“Their worldview was being so shaken by the reality of our suffering because they have a hermetically sealed Jesus who obeys all the algorithms that they call theology. If we defy that by our very existence, they need to sort us out or they’re going to have to change their theology,” he says.
Greig suggests that we need a theology of the cross, one that encompasses the chaos and the suffering of this world. The Bible contains all that, so these damaging ideas people come up with have to do with their own unbelief. Rather than assume you know better, simply ask, ‘How can I pray for you?’ Then listen and pray.
Finally, Greig encourages believers to exercise faith on the behalf of others. Greig recalls how at one point in their journey, Sammy didn’t want to ask for prayer anymore. “She had to get her faith up and then it’s even harder to cope with the next seizure, the next flashing lights that take her to hospital because she’d dared to hope,” says Greig.
That was until they met a kind elderly couple, named Andy and Audrey, who had absolute faith that Sammy could be healed. “They were faithful but very gentle. There was no insecurity in them. Sammy really surprised me, she said, ‘I trust Andy and Audrey. I’d like to see them regularly and allow them to believe for me,’” shares Greig. He recounts, “Andy would phone and say, ‘Hello Pete, how is Sammy? Has she had any more seizures?’ And I would say, ‘Yes, Andy.’ I didn’t feel guilty. He’d say, ‘Never mind, we’ll pray on.’” The Greigs deeply valued the elderly couple’s faith, “it felt like they were truly standing over us and with us.”
Chucking rocks in a swamp
Praying without ceasing means persevering, even when it seems like nothing is happening. Greig shares a powerful image, borrowed from Frank Laubach, a great American missionary to the Philippines and a pioneer of literacy. “If you see a man chucking rocks into a swamp, it just seems pointless. Every rock just sinks without trace. But if that man keeps throwing rocks for long enough, eventually, instead of a plop, you’ll hear a click and the rocks will begin to appear on the surface and he’ll be able to walk through,” says Greig.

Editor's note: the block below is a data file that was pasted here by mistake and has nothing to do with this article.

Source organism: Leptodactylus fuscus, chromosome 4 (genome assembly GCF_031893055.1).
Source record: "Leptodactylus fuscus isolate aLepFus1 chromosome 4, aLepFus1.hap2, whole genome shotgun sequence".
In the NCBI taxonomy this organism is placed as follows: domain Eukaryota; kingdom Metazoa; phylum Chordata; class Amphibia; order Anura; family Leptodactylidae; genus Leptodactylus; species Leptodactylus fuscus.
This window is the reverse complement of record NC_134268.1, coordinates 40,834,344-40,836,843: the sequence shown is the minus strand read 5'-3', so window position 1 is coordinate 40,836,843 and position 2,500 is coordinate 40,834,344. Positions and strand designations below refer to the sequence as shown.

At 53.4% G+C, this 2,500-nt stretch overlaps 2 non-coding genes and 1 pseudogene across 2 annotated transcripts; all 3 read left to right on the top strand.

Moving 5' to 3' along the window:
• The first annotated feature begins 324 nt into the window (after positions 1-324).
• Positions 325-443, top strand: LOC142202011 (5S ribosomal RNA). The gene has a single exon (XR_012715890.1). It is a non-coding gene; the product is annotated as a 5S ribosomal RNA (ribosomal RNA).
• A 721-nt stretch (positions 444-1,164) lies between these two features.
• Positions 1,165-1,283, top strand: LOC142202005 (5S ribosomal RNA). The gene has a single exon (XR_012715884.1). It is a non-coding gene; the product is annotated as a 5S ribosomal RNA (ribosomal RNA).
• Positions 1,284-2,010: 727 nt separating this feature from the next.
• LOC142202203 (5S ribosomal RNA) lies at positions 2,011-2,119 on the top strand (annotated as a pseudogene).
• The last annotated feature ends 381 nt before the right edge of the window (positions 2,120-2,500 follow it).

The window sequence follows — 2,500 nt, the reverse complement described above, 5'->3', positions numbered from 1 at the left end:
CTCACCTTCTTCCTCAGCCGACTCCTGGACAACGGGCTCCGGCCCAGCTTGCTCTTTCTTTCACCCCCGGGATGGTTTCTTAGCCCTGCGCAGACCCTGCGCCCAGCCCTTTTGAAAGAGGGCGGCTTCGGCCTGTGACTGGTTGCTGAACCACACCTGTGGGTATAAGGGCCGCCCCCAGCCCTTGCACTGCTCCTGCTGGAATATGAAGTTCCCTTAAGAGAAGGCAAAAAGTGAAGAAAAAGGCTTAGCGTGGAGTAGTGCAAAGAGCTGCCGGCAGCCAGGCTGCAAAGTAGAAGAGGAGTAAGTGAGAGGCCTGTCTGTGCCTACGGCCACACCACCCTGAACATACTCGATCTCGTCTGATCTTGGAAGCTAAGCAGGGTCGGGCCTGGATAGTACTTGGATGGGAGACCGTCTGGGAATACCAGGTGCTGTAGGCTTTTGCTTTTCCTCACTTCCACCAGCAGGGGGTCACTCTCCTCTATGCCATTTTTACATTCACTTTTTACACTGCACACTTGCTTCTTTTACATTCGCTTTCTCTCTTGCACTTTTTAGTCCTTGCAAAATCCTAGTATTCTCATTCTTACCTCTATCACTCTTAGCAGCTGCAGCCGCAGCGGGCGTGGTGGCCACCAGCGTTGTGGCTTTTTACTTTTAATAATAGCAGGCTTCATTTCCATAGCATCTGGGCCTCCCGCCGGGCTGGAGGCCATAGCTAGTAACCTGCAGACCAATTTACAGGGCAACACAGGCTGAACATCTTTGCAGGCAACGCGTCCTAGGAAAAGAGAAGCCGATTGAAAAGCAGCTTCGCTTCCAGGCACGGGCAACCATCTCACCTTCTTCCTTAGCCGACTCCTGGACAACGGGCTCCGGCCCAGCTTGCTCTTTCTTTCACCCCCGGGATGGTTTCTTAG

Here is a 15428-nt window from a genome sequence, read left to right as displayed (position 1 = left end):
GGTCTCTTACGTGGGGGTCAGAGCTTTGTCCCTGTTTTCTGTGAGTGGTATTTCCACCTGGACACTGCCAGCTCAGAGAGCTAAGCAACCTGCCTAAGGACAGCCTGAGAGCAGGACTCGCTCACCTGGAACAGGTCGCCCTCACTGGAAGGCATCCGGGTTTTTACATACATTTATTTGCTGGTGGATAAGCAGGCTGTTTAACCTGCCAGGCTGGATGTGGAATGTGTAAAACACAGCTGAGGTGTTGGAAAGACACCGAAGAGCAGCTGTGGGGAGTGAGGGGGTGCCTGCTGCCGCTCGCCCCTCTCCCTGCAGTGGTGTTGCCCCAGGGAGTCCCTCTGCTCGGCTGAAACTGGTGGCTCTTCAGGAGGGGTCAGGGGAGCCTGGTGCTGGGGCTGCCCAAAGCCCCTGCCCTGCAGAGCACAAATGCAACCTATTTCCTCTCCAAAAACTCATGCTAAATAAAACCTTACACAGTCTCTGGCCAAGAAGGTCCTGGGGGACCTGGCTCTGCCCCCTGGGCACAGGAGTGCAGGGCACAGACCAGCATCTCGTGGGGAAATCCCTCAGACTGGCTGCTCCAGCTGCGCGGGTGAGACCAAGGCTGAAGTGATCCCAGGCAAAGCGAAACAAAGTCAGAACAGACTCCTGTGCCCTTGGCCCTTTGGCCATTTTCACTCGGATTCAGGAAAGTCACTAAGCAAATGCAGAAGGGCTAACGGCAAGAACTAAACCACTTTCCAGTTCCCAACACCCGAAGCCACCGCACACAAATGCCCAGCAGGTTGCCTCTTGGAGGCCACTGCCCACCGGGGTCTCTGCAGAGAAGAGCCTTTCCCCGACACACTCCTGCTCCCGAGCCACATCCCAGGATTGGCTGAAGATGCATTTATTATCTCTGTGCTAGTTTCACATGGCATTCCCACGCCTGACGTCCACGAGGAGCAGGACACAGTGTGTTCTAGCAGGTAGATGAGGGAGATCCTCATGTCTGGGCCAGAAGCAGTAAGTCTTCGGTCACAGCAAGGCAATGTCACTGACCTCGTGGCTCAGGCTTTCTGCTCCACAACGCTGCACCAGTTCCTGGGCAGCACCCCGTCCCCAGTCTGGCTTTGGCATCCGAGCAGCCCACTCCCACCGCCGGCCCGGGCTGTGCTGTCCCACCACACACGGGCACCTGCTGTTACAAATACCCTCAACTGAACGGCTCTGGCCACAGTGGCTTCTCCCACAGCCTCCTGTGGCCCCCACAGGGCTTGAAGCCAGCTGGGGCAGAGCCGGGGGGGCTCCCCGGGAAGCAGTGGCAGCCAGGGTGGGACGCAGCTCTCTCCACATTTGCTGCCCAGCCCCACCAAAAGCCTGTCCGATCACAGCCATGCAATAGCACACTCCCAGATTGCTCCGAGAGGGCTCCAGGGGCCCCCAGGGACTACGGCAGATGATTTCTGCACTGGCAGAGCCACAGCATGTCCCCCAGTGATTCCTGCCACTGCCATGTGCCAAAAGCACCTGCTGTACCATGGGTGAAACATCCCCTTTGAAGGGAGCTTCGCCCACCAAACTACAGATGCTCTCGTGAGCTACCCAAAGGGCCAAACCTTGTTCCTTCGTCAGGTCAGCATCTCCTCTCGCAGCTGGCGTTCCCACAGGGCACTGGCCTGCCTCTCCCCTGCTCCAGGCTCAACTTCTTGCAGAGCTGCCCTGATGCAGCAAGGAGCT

He says persevering in prayer is like chucking rocks in a swamp – “eventually you do see a breakthrough.” It may take years of throwing all the words we have at the heavens, years of sighing and thinking of the person or situation you are praying for before you see the miracle. “It’s not that we’re trying to bend God’s arm. Prayer is less like a hammer that breaks the rock and more like the stream that comes down the mountainside and just gets into the crack in the rock. Eventually, there’s a freeze and the whole thing shatters,” encourages Greig.
“Sometimes I’m just chucking another rock in the swamp, but I am not going to give up,” he says.
The full interview with Pete Grieg will feature in our summer edition of Eternity magazine, available in churches in November 2023.
24-7 Prayer has a range of free resources available for anyone who wants to strengthen their prayer life. Lectio365 is a free app that helps a quarter of a million daily users to pray the Scriptures. The Inner Room app makes it easier to record and consistently pray for specific prayer needs.
24-7 Prayer Australia will be hosting their first national gathering on 13-14 October 2023 in Melbourne, where Pete Greig will feature as one of the guest speakers. You can find more information here.